Gosford Park (15, selected cinemas)
The servants have it
Marcus Berkmann Cu have to be terribly careful with Robert Altman films, Some (Nashville, Short Cuts) are marvellous. One or two (A Wedding) are barely comprehensible. And some — Popeye and Pret-a-Porter come instantly to mind here — are so fatuous and self-regarding they can leave audiences gasping with rage. Altman has a distinctive working method, sometimes dispensing almost completely with the script and concentrating instead on 'capturing the moment', which rather relies on there being any moments worth capturing. Counsel for the prosecution might also point to Altman's possession of a particularly silly pointy beard, which would discount almost anyone else in the world from serious consideration. And yet, when his films work, they work wonderfully well. Actors let rip, things happen and we all leave the cinema with huge satisfied grins on our faces. Such simple pleasure, surely, is worth the occasional disappointment.
Gosford Park is one of the better ones. It's Altman's English-country-house-murder-in-the-1930s-film. Hordes of Britain's most famous actors have been brought together, kept in pens and then let loose on the cliches of this most moribund of genres. For once there is a proper script, by the actor/writer Julian Fellovves, which seems to have been adhered to, particularly in the more intimate scenes. But unless you have previously read a detailed synopsis of the film, you may find the first half hour rather hard going. Guests arrive for a weekend's shooting, accompanied by their servants, whose sheer number will make your eyes goggle. Who are all of these people? Which servant is which? Lose concentration for a moment (as I did when distracted by Kristin Scott Thomas's wig) and you could miss several paragraphs of vital plot exposition. Much of this is conducted by the servants, who gossip furiously about their employers, whose names we don't yet know and whose relationships with each other take a bit of unravelling. I myself never worked out that three of the young f1apperish women upstairs were sisters — not that it matters much in the end, For what we gradually realise is that Altman isn't that interested in the guests: it's the servants who occupy his attention. The aristocrats are in turn nasty, weedy or plain boring, and such crashing snobs they make Alan Clark look like Albert Steptoe. For Americans this is no doubt fresh and exciting, although British audiences may feel they have seen it a million times before. It doesn't help that Altman has consistently cast against type, so that ineffably grand actors like Sir Derek Jacobi and Richard E. Grant are below stairs, while the rough and ready Michael Garnbon is Sir Thingummy Doodah in the drawing-room. More than a few performers struggle heroically with accents that don't come naturally to them.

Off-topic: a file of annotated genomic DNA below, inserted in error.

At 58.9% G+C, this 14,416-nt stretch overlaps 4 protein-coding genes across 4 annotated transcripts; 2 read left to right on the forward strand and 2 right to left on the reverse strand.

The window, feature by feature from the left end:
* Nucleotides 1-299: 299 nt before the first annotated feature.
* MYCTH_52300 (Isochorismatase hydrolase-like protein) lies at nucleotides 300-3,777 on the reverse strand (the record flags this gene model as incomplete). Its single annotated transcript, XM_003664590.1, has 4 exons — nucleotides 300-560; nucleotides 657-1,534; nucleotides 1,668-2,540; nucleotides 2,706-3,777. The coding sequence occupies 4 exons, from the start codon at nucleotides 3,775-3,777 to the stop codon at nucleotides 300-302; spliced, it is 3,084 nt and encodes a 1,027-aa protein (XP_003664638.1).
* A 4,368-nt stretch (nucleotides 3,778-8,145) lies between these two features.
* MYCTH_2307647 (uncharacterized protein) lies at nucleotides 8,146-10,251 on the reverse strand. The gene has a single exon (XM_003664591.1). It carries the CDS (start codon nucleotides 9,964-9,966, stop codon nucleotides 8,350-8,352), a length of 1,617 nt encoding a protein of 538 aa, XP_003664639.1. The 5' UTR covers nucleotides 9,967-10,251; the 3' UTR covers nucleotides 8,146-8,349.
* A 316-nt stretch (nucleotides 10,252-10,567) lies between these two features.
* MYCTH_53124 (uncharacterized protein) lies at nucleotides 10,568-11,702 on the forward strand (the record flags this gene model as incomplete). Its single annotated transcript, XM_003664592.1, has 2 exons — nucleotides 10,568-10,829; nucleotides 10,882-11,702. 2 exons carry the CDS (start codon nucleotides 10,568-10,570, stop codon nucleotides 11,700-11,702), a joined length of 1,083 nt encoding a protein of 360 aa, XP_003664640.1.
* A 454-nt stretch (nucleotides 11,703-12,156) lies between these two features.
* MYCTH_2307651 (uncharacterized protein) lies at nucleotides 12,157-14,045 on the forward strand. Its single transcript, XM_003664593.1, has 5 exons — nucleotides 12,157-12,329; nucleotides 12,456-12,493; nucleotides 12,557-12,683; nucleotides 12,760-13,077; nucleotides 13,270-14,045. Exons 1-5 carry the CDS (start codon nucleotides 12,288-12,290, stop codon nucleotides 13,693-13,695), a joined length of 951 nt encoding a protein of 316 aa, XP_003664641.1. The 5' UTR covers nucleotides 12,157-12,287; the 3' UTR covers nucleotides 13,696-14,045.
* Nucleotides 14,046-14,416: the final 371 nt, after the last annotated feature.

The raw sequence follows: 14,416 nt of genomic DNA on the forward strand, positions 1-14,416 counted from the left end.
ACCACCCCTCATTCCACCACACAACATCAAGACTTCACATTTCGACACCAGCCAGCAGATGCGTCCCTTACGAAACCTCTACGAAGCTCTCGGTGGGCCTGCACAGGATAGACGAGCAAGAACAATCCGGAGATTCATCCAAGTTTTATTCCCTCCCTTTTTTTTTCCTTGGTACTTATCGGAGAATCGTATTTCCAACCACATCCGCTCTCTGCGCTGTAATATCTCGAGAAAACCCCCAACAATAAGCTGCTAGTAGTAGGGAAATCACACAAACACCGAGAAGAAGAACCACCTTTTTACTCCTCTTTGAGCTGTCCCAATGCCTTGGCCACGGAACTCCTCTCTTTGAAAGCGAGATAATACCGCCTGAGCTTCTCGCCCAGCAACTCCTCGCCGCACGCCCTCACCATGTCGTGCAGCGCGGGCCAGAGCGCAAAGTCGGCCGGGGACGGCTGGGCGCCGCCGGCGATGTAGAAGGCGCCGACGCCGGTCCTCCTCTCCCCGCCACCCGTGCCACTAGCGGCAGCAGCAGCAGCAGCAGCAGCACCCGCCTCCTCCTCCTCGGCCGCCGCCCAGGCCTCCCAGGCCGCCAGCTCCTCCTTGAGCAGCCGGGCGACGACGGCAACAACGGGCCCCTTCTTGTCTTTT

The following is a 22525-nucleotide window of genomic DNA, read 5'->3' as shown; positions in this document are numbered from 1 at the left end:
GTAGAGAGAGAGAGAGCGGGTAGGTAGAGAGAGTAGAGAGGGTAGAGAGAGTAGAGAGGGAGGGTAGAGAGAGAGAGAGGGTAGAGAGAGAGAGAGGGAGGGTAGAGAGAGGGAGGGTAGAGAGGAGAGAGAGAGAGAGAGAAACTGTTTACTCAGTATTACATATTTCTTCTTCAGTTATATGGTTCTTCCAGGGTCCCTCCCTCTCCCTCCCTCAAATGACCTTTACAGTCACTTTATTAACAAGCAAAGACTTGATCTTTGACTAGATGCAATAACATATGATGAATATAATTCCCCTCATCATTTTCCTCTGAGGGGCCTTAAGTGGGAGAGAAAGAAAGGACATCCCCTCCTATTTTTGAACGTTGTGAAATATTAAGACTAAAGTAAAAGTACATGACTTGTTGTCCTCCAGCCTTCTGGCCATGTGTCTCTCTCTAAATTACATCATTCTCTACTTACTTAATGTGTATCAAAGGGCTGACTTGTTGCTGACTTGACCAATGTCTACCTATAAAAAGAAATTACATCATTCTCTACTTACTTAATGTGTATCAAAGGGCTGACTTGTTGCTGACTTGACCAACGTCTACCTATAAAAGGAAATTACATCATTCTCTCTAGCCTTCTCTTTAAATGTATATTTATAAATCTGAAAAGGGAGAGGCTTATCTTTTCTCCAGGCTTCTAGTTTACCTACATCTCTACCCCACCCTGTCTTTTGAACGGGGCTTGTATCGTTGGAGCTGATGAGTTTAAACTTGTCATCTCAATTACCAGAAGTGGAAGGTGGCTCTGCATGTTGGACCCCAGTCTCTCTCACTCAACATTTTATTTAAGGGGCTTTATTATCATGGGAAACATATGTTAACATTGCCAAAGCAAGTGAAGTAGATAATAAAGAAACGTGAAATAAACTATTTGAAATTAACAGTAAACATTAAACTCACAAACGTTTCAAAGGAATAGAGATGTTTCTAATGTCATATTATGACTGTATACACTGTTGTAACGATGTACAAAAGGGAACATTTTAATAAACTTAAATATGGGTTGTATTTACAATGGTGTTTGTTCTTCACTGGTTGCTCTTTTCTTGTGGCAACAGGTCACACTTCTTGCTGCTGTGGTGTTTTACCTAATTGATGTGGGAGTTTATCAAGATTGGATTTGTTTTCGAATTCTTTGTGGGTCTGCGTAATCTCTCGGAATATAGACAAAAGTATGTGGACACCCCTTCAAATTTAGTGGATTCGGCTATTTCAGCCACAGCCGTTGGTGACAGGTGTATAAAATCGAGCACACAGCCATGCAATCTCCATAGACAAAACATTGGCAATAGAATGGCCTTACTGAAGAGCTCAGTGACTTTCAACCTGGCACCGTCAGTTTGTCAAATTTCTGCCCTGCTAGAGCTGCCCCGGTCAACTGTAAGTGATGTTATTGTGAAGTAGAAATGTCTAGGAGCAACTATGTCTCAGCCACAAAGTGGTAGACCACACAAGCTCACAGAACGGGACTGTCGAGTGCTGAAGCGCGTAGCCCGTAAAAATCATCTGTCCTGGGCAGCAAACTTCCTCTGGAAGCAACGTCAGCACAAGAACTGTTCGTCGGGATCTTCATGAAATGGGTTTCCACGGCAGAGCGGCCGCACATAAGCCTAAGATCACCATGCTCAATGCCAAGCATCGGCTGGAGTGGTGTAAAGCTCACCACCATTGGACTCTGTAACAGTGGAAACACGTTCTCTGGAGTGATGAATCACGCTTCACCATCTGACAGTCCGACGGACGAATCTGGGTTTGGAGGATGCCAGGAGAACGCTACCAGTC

Fellowes's script, though, is rather more subtle than initially meets the ear. He knows his stuff, and served as a technical advisor to Altman throughout filming. Except for one scene in which a footman walks up the main stairs (good grief, how appalling) he knows of no significant errors of fact or etiquette. And as the plot gets going, the murder takes place and we realise that we have ingested rather more detail about these characters than we thought, so the film falls into a delicious rhythm, and all caveats are forgotten.
As ever in an Altman film that works, there are some cherishable performances. Maggie Smith, playing a Rrande dame not unlike Maggie Smith, is fantastically funny, a shameless scene-stealer; and yet Kelly Macdonald, playing her young Scottish maid, loses nothing by comparison, and guides the narrative to a satisfying close. Helen Mirren, in one of her closed-up roles, is magnificent, the spine of the film. Jeremy Northam is a little too heterosexual to be playing Ivor Novell°, but his career path towards James Bond progresses nicely. Alan Bates, his hair still unfeasibly black, is a constant and reassuring presence as Jennings the butler. Emily Watson (sparky) and Clive Owen (glowering) are especially good. And the spectacle of all these stars and semi-stars together is never less than fascinating. Many of them are either much taller or much shorter than I had imagined, and one or two have very strangely shaped heads.
Gosford Park is a baggy, shaggy old beast which, through a most unAltmanlikc respect for plot and characterisation, somehow manages to hang together. You do have to he terribly careful with Robert Altman films, but not this one. Great fun and remarkably, at two and a quarter hours, not a minute too long.